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“Brian, What Makes You Tick?”

[Update: It is now public information that Brian and Monica have divorced, and Brian affirms gay relationships. Like most other publications, Spiritual Friendship does not remove posts from our archive, even when the authors change their views. We maintain our view that marriage relationships should not be entered lightly and that all Christians are called to chastity and faithfulness, whether married or single. — Ron Belgau]

In the last few weeks, we’ve published a number of posts tackling different practical questions about celibacy, mixed orientation marriage, and committed friendship. Today, we’re introducing another mixed orientation marriage couple, Brian and Monica Gee. As with the Nate and Sara Collins interview we published last week, this post is taken, with permission, from an interview by Preston Sprinkle for his blog, Theology in the Raw. We’re grateful to Preston for being willing to share this interview with us, and encourage you to check out his blog.

Preston Sprinkle: Thanks, Brian and Monica, for being willing to answer some questions on my blog. Would you mind starting off by telling us about how you both met?

Brian Gee: Thanks for having us on the blog. We’re both nerds at heart, so it’s no surprise that we first met each other through our shared Biblical Greek and Orchestra classes at a small, conservative Christian college in California. For a full semester, we knew each other from an arm’s length, but we didn’t really get to know each other. I also didn’t know that by the end of that semester, Monica had developed a crush on me.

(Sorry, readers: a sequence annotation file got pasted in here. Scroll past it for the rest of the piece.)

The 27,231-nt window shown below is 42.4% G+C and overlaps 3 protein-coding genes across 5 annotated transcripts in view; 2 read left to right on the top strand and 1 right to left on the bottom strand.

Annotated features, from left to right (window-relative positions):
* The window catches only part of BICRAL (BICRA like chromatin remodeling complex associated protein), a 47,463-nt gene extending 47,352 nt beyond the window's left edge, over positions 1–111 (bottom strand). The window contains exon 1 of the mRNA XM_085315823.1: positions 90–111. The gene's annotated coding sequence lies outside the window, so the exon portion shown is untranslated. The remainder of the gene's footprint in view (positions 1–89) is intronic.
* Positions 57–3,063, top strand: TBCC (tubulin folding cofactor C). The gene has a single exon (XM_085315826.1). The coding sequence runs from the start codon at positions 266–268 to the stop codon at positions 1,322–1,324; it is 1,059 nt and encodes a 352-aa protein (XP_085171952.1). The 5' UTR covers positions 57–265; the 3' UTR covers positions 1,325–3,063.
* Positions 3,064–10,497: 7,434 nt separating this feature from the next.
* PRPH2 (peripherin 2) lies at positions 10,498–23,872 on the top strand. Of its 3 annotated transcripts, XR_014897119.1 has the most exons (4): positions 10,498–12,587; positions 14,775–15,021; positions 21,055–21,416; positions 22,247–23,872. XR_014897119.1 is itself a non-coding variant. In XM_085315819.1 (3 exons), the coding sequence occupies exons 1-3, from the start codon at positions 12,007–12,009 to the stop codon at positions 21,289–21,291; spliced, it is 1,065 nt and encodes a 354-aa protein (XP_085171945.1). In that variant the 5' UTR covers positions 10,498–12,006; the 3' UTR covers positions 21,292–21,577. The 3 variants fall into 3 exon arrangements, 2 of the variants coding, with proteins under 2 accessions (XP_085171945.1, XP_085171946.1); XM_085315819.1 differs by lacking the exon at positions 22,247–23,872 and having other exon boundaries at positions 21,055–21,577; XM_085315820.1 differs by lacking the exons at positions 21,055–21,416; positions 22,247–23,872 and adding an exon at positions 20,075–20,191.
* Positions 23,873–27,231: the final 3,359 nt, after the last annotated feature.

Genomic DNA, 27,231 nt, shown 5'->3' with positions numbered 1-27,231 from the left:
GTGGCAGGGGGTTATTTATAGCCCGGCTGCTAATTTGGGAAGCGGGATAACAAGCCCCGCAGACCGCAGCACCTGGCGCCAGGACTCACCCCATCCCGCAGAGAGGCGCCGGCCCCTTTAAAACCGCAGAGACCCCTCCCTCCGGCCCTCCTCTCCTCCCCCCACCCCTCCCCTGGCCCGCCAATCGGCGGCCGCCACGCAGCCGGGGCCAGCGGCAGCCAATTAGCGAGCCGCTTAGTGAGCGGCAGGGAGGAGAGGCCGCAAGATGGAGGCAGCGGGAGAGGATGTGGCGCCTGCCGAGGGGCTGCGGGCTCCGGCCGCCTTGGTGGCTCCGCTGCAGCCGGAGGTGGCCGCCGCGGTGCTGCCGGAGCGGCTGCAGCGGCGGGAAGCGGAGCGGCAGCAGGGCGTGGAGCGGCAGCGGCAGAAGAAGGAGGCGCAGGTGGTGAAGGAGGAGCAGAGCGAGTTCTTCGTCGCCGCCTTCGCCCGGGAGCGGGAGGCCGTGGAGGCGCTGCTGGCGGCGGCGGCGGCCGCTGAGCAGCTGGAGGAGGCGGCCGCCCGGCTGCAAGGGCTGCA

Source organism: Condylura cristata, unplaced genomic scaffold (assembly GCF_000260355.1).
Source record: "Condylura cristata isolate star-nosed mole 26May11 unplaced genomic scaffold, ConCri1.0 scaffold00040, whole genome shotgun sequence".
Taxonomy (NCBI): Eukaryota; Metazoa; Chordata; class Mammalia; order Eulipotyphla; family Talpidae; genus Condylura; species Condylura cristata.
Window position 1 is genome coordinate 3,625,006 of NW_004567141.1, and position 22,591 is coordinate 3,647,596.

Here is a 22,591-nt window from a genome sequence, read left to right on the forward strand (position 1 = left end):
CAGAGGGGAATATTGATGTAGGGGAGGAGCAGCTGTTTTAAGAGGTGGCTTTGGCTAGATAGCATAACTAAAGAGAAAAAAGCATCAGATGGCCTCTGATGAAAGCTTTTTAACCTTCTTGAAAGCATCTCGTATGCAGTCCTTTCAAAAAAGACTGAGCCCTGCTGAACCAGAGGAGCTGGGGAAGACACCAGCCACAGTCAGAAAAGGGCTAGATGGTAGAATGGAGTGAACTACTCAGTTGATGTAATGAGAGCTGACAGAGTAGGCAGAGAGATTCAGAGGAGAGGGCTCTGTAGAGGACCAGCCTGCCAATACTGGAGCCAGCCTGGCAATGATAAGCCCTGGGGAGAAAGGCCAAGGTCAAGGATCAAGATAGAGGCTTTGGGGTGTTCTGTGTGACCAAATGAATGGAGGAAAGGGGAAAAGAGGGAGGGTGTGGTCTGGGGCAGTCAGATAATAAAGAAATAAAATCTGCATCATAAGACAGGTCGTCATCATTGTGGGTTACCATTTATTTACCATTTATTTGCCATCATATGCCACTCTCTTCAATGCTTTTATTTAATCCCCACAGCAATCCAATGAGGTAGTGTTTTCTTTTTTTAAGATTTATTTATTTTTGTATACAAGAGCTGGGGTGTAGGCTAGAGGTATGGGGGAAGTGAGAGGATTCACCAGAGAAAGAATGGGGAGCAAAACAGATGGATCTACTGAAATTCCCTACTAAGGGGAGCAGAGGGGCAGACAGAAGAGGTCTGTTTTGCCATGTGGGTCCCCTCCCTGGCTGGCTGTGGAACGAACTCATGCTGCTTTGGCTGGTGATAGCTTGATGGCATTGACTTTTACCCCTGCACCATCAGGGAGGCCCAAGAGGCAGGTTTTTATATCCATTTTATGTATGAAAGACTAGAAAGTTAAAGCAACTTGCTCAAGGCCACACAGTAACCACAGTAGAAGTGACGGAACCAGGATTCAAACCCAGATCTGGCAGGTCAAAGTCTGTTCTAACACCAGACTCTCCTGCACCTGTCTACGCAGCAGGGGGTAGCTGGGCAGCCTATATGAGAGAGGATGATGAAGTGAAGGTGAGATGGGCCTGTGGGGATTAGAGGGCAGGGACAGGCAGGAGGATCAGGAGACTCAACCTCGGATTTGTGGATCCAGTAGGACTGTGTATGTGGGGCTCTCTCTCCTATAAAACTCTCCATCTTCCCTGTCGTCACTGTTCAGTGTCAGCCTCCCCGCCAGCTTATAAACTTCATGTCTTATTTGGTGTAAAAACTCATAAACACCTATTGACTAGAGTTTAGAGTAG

By that point in college, I had been out as gay (actually, at the time, I would have said that I was same-sex attracted) to myself and to a growing group of others for some time, and I wasn’t looking to date or marry. Based on my conservative theology and commitments, I generally assumed I would be celibate. I remember telling God that while I also wouldn’t outright dismiss heterosexual marriage, I wouldn’t consider or look for it unless he made it very obvious that it’s what I should do.

At the start of Spring semester of 2005, I had at least eight friends in a span of two or three weeks ask me if I had considered dating Monica. The night that the eighth friend asked me, Monica and I were both at a friend’s recital. Afterward, we were standing outside the recital hall when Monica came up to me and said, “Brian Gee, what makes you tick?”

At that point, I had started to pay more attention to Monica. I wanted to know what she was all about and whether or not God was actually taking my caveat more seriously than I had thought he would. When she asked me that question, I told her that I’d need more than a couple of minutes to talk about it. That question led to our first four-hour conversation where we both realized how we were probably meant for each other. I also started to experience something I very much was not expecting—attraction to her.